Article: 'If you have the aptitude to learn, the canvas is wide'

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'If you have the aptitude to learn, the canvas is wide'

Usha Ananthasubramanian on why women need to push themselves, accept bigger challenges & not be afraid to take them on
'If you have the aptitude to learn, the canvas is wide'
 

I push women to take up promotions, I transfer them. When you travel and see the world, it changes your life. Women must take up a lot of initiatives and be innovative in their approach as it will give them visibility

 

In this male-dominated world, women always had to keep proving themselves at everything they do. They have to make a conscious effort to work on their roles, make no mistakes and be on their toes all the time as there is a perception that because you are a woman it is easy for you.

Thankfully, in my career, I have never felt that people were looking down on me because of my gender. I’ve always had the good fortune of getting the right kind of respect, the right kind of work and treatment from my colleagues and customers. I would like to share a few experiences that helped me to get to where I am today.

For me, every assignment was a learning opportunity, be it risk management, credit cards or working with top bosses (I was secretary to the board) and I learned by observation. It has been the key to my success because it helped me to understand how the top management and the board dynamics worked. If you have to reach the top spot, then the board is going to be a part and parcel of you.

My core area as a General Manager in Bank of Baroda’s south zone was cultural marketing; something that no one had tested. It was a great experience for me as it was a heterogeneous zone geographically comprising four major states and a union territory – Tamil Nadu, Andhra Pradesh, Karnataka, Kerala and Puducherry. They were socially, politically and culturally different. Even the customer psyche was different. Tying up these diverse things was a challenge, but I really enjoyed taking it up as my role allowed me to innovate.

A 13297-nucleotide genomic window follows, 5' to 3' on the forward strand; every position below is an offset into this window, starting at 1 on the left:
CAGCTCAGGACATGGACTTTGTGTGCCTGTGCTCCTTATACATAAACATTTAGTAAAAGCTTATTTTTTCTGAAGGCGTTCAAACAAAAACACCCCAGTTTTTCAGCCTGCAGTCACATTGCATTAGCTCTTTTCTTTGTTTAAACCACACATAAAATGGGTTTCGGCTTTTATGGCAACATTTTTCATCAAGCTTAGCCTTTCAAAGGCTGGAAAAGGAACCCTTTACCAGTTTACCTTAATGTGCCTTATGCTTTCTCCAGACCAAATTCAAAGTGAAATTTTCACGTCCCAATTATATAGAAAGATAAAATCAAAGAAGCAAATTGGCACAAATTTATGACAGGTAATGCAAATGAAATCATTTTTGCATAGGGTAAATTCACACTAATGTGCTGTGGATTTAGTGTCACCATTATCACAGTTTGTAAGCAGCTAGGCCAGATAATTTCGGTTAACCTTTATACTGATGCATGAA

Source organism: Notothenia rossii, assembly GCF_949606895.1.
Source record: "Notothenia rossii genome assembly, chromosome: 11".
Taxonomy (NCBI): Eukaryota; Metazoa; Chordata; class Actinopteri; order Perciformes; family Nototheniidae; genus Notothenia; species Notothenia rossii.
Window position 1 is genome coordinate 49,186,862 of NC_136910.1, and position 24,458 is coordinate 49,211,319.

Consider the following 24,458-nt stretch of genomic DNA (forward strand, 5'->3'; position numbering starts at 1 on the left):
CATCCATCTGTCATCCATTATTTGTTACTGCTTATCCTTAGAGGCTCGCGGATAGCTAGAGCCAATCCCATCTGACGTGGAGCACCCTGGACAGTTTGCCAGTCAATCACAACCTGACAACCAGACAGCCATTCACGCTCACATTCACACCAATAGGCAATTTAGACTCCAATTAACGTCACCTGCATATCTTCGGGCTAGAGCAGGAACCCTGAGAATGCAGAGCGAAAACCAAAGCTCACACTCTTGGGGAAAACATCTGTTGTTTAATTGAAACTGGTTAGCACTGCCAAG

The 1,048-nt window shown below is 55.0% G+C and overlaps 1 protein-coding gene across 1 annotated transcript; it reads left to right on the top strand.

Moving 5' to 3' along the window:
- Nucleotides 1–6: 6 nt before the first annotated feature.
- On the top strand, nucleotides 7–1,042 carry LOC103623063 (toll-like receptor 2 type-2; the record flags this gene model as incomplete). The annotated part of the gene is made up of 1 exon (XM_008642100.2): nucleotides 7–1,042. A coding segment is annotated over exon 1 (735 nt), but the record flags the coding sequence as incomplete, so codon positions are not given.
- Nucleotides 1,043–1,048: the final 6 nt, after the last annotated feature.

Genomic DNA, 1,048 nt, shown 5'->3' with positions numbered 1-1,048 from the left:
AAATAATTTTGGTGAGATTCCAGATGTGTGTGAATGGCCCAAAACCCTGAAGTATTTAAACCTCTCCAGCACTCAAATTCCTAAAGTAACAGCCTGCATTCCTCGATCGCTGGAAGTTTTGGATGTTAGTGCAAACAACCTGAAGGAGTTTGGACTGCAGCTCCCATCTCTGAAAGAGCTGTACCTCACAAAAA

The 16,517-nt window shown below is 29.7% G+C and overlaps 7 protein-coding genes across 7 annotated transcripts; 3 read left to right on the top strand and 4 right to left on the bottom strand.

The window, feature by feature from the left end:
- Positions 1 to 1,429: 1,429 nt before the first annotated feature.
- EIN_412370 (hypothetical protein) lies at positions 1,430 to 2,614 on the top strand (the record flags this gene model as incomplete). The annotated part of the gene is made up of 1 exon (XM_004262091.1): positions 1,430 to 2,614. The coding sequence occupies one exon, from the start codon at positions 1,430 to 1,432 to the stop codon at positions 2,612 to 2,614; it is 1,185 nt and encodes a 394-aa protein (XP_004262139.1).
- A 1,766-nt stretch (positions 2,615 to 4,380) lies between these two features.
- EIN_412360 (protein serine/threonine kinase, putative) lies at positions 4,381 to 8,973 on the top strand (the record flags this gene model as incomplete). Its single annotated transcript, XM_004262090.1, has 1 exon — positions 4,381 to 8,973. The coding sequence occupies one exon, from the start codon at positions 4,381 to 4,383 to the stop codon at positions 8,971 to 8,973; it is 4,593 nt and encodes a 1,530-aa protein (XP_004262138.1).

When I moved to Punjab National Bank, it was a totally different environment for me. Though the principles of banking in PNB and BOB were the same, the approach was very different. It’s a kind of cultural learning that you have to undergo. Now, I’m working on setting up the Bharatiya Mahila Bank, which has a whole set of challenges where I need to take decisions on everything from the logo to the branch details. In this case, there is no manual and no mentors to guide you. You have to think very carefully about all the decisions you are going to make be that on people, products, technology and policies and get going. The moral of the story is that if you have the aptitude to learn, the canvas is wide. There is no dearth to opportunities if you are a learner.

Talent Pipeline - a problem

As a leader, I’m worried about the talent pipeline. Though women comprise 17 per cent of the total workforce in banks, many of them don’t have women at general manager levels. Some banks don’t even have a pipeline for the top management. Tamal Bandyopadhyay’s column in the Mint, “Banker’s Trust”, talked about how the talent pipeline is drying up. This phase of women leaders at financial institutions had not been there earlier and I’m afraid in the future also it’s going to be the problem. I don’t know if this trend will last after five years and there could be a lull after this phase.

What gives me hope is that the current breed of women entering the workforce is career-minded. It is important that one has the aspiration and there also needs to be healthy competition among the women themselves, which is not there at present.